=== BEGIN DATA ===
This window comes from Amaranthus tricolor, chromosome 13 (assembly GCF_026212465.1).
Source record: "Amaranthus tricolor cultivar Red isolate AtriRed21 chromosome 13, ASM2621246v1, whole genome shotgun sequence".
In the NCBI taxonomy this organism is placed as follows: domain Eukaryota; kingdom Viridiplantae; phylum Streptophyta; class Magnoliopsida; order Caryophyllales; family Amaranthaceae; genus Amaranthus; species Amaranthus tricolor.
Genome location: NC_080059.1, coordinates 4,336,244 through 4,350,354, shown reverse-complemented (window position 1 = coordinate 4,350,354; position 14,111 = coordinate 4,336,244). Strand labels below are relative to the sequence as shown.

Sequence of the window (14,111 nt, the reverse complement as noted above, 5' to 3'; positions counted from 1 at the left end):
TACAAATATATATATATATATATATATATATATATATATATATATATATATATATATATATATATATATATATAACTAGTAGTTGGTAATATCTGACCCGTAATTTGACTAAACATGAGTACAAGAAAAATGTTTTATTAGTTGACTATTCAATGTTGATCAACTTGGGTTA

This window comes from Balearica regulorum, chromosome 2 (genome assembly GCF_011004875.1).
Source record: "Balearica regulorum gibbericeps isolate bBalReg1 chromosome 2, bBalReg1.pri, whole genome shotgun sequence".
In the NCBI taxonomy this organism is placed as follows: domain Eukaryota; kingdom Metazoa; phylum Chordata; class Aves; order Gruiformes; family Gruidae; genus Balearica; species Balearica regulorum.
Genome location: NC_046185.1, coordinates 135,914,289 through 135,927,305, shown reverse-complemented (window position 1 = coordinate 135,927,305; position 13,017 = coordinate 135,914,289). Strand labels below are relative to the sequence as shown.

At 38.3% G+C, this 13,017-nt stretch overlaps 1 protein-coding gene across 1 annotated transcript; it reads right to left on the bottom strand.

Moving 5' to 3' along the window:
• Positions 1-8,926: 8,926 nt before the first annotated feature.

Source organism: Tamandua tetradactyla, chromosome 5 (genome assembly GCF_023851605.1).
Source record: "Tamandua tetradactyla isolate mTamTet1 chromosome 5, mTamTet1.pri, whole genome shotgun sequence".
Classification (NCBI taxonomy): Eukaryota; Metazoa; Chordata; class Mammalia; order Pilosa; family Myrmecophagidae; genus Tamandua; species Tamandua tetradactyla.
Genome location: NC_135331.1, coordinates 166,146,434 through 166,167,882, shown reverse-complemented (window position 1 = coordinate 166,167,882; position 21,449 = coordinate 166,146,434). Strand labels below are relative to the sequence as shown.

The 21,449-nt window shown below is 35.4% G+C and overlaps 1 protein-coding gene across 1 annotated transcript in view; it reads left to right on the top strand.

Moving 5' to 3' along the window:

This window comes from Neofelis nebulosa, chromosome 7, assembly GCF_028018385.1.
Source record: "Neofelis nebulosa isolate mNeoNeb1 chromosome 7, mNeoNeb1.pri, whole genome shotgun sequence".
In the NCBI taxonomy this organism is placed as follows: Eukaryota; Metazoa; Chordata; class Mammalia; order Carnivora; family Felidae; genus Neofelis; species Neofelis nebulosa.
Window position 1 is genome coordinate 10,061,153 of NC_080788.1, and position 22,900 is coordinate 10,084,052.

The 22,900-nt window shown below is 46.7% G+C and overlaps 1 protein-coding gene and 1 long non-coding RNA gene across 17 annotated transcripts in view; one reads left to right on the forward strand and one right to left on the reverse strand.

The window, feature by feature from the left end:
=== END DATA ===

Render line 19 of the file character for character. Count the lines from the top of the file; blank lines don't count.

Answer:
Moving 5' to 3' along the window: